HOWEVER, I create an environment in my classroom and my SCHOOL where students are eager, enthusiastic, and JAZZED about acquiring Spanish. We communicate in Spanish NOT ONLY IN MY CLASSROOM but OUTSIDE of the class too, because THEY WANT TO! So, this year, after the fantastic training that Darcy gave, here are the various ways you can see OWL in my CI classroom.
OWL In My Classroom
I have written my notes below. However, if you would like to see them in an “easier to read” format, please click on the link to this Google Sheets version that Derek Heckman created for me! He is the best!
What I observed in the OWL training
- MOVEMENT – I am known for having LOTS of Brain Breaks and movement in my classroom. During the training we were moving every 10-30 seconds. It was AWESOME! and TOTALLY exhausting! HOWEVER, this leaves absolutely NO room for classroom management problems! Seriously. I got a better workout than I have in years in a gym! (Ok… I haven’t been to a gym in years…)
- NO written English translations – Darcy did a DEMO lesson with Teresa’s actual Spanish 1 and Spanish 2 students. (Teresa had already been experimenting with TPRS and CI in her classes) When Darcy wrote a “structure” or verb up on the white board she would do so without any English translation. She would use gestures and act out meaning, draw pictures, and use the word in various contexts to try and ensure that it was comprehensible.
- Organic “ness”- Darcy had NO idea where the lesson was going to go when the Spanish 2 students walked into the room. Some student’s jersey spun off into a discussion of sports teams then into a discussion of sports we play and where we play them and from there, on to what we like and don’t like.
- NO spoken English: Darcy did EVERYTHING in the TL. When she went to explain activities and games I was curious to see if she was going to try and struggle through the explanation in the TL or switch into English. She did NEITHER! She made lots of sounds and did LOTS of modelling.
- Circle – Darcy ran every class and Demo in a Circle and 98% of the time that circle was standing.
- Games for breaks – Darcy uses lots of Brain breaks but they are 100 silent or 100% in the TL.
- Output – Students were practicing using the input they were hearing throughout class time.
- JOY- Darcy taught with the same passion, enthusiasm, and JOY that I do each day. Seeing it in another teacher was inspiring and proved how effective JOY and passion is at motivating even the most reluctant learners.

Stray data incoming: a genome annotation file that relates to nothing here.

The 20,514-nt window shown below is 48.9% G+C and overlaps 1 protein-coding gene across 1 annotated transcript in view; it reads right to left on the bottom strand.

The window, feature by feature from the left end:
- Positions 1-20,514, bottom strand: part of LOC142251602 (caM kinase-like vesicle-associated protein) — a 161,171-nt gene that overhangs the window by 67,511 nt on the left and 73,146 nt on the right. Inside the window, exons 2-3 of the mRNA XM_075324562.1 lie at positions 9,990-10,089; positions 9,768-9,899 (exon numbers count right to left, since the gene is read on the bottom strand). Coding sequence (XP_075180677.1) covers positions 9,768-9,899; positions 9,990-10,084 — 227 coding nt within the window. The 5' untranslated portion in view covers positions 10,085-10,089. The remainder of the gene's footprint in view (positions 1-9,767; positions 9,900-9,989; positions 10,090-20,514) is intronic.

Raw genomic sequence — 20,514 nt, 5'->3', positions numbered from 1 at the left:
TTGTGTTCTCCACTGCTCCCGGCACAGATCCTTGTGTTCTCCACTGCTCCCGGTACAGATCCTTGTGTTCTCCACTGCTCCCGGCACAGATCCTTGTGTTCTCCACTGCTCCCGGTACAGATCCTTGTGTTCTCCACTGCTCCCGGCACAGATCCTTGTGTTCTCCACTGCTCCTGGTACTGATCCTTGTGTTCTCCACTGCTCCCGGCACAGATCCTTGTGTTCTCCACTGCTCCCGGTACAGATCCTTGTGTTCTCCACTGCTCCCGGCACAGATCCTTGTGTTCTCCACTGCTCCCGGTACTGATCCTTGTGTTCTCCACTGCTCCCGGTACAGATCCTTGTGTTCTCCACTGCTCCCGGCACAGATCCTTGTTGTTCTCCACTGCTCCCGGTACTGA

- Circumlocution – Darcy doesn’t teach the phrase ¿Como se dice?, or How do you say?, but rather has circumlocution sentence starters posted in her room.
How it has been implemented in my classroom
- This year, I have implemented a LOT more Brain Breaks into my instruction. This was evident when I taught my Learning Labs at iFLT too. My transitions have become seamless. I also have invented the idea of Brain Bursts which last 1-3 seconds. These keep kiddos on their toes and VERY engaged.
- I recognize the importance of students learning to struggle through negotiating meaning, and they do that in my classroom when it comes to the many words I use AROUND the words I am focusing on getting them to acquire. Ex.:The verb tiene- s/, he has, will be up on the board WITH translation but all of the language I use around it are words the kids are working on comprehending using pictures, context clues, cognate recognition, and other language learning skills. I DO however, write the English translation of the word(s) we are focusing on (usually verb structures) until I am sure they’ve acquired it. Once they have, the English is GONE!
- I had already been playing with “non-targeted” CI in my classroom and just going with what the students ORGANICALLY were driven to discuss. The challenge with this is mastering the skill of truly scaffolding and SHELTERING your language so that you are only using structures that they have previously acquired and maybe 1 or 2 new ones. This is an incredibly difficult task, but it can be done with time and practice. YOU know what your students know. YOU know what they NEED to communicate in your TL. This year, I have really allowed my class to be more organic. I look at it like being a PRETZEL. Be flexible and let students steer the discussions. YOU be the GUIDE!